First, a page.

discovery, prosecution, defense
The prosecution has a legitimate interest in discovering all relevant facts to present the strongest possible case at trial and to meet the defendant's case. Despite that interest, in most jurisdictions the prosecution may discover only the evidence which the defendant intends to present at trial. Even such limited discovery has been the subject of sharp constitutional attack. The author argues that far broader prosecutorial discovery is constitutionally permissible. The prosecution should be able to discover all relevant facts useful in testing defense evidence and any documents or tangible things (for example, the murder weapon) which strengthen the prosecution's case if the prosecution could have obtained them by seizure if it only knew their location.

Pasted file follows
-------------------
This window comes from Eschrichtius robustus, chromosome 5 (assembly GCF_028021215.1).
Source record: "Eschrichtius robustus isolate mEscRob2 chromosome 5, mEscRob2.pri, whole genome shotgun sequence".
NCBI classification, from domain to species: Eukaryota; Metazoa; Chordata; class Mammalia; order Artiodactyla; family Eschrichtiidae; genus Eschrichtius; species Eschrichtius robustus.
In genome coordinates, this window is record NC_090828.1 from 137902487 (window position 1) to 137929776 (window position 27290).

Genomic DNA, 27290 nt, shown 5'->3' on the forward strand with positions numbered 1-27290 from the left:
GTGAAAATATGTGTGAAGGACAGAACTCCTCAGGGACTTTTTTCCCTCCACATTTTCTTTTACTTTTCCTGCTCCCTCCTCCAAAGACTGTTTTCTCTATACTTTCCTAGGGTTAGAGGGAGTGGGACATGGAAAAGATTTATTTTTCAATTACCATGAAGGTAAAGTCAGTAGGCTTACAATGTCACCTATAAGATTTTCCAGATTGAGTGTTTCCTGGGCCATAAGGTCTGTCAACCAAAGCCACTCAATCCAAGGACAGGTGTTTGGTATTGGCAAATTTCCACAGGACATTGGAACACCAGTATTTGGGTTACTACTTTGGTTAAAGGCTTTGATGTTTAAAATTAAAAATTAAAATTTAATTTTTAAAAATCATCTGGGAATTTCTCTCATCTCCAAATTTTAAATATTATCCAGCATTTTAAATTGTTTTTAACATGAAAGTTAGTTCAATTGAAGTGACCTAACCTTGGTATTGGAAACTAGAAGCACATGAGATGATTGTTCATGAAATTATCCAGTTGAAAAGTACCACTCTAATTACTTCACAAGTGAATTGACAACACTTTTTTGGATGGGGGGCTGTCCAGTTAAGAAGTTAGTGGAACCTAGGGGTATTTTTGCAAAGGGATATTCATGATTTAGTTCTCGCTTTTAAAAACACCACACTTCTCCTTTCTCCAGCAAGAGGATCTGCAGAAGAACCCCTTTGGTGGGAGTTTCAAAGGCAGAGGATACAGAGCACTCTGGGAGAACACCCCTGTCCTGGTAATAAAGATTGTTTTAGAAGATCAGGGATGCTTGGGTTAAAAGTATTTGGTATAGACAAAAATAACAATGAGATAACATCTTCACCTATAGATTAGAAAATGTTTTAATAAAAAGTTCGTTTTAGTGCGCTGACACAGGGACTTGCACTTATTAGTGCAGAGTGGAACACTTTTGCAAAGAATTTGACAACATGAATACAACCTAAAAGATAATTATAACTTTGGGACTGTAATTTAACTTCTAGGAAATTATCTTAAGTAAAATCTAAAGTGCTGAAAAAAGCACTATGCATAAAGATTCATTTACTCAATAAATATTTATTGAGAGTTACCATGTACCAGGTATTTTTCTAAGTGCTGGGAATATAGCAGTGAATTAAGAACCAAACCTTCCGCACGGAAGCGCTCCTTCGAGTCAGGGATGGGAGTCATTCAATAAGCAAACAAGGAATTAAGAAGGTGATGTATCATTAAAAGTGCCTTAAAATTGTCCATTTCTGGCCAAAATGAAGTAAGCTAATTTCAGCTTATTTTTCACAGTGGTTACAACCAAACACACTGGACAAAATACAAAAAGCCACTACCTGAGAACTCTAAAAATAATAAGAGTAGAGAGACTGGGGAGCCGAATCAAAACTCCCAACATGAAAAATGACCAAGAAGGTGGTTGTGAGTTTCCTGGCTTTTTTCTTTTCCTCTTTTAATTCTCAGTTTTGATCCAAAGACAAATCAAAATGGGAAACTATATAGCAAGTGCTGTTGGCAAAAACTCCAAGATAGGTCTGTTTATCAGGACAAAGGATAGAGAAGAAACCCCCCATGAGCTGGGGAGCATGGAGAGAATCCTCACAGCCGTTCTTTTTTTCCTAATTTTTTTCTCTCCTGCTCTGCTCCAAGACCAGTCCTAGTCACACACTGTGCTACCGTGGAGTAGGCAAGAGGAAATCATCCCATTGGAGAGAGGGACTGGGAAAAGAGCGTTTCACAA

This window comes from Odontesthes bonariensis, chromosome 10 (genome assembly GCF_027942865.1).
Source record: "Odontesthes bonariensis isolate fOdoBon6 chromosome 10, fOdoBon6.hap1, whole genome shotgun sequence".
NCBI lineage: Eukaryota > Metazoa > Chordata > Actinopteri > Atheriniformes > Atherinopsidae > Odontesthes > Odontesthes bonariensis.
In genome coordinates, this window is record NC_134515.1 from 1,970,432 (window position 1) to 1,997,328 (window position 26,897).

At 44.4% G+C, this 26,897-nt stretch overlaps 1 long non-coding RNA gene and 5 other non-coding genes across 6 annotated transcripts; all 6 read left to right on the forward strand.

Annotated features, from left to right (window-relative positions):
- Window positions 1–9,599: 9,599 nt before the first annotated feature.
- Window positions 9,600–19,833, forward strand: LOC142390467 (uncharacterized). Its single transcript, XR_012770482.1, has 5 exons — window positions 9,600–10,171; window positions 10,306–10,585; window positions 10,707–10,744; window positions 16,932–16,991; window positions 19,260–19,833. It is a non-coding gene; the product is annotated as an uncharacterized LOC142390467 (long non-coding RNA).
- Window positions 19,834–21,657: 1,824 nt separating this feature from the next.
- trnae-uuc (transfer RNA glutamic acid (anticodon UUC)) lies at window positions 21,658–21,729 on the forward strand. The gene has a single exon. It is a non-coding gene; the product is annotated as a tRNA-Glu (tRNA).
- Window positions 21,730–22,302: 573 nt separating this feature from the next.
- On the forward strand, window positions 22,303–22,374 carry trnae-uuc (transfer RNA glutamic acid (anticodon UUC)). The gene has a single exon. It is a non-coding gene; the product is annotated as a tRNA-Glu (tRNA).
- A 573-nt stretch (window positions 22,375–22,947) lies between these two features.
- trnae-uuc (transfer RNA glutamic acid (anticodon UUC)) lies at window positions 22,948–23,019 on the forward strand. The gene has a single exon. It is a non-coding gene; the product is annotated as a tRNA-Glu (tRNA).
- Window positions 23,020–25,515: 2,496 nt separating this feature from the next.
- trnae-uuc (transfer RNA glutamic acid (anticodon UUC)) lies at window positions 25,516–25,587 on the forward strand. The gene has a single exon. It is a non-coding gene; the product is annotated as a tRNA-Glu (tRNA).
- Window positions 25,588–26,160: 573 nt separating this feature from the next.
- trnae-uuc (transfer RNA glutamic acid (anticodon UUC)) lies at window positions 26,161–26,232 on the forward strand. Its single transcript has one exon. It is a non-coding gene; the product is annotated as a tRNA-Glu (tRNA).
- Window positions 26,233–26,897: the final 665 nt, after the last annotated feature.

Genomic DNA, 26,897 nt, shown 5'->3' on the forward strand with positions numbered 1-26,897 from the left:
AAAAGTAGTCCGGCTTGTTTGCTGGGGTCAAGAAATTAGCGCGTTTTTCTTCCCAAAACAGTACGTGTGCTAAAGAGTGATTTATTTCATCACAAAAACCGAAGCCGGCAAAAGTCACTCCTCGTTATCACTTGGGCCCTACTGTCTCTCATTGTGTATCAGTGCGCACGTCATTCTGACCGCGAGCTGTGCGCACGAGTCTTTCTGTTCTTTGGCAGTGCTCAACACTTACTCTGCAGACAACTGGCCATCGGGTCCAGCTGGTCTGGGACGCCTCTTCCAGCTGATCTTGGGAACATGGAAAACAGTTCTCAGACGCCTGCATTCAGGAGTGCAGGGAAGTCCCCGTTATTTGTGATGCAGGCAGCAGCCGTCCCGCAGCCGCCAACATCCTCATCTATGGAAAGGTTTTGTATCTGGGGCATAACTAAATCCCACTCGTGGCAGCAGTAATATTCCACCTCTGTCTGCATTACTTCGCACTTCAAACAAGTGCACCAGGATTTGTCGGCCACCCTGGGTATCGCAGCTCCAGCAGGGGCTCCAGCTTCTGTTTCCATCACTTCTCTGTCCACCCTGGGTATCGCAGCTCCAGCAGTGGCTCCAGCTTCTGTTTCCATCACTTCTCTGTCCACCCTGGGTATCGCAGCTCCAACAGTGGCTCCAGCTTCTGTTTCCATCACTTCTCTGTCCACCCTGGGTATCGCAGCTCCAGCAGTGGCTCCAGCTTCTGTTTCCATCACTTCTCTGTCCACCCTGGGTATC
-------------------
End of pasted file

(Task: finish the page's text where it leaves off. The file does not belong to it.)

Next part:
23 San Diego Law Review 993 (1986).
Digital Commons Citation
Tomlinson, Edward A., "Constitutional Limitations on Prosecutorial Discovery" (1986). Faculty Scholarship. 963.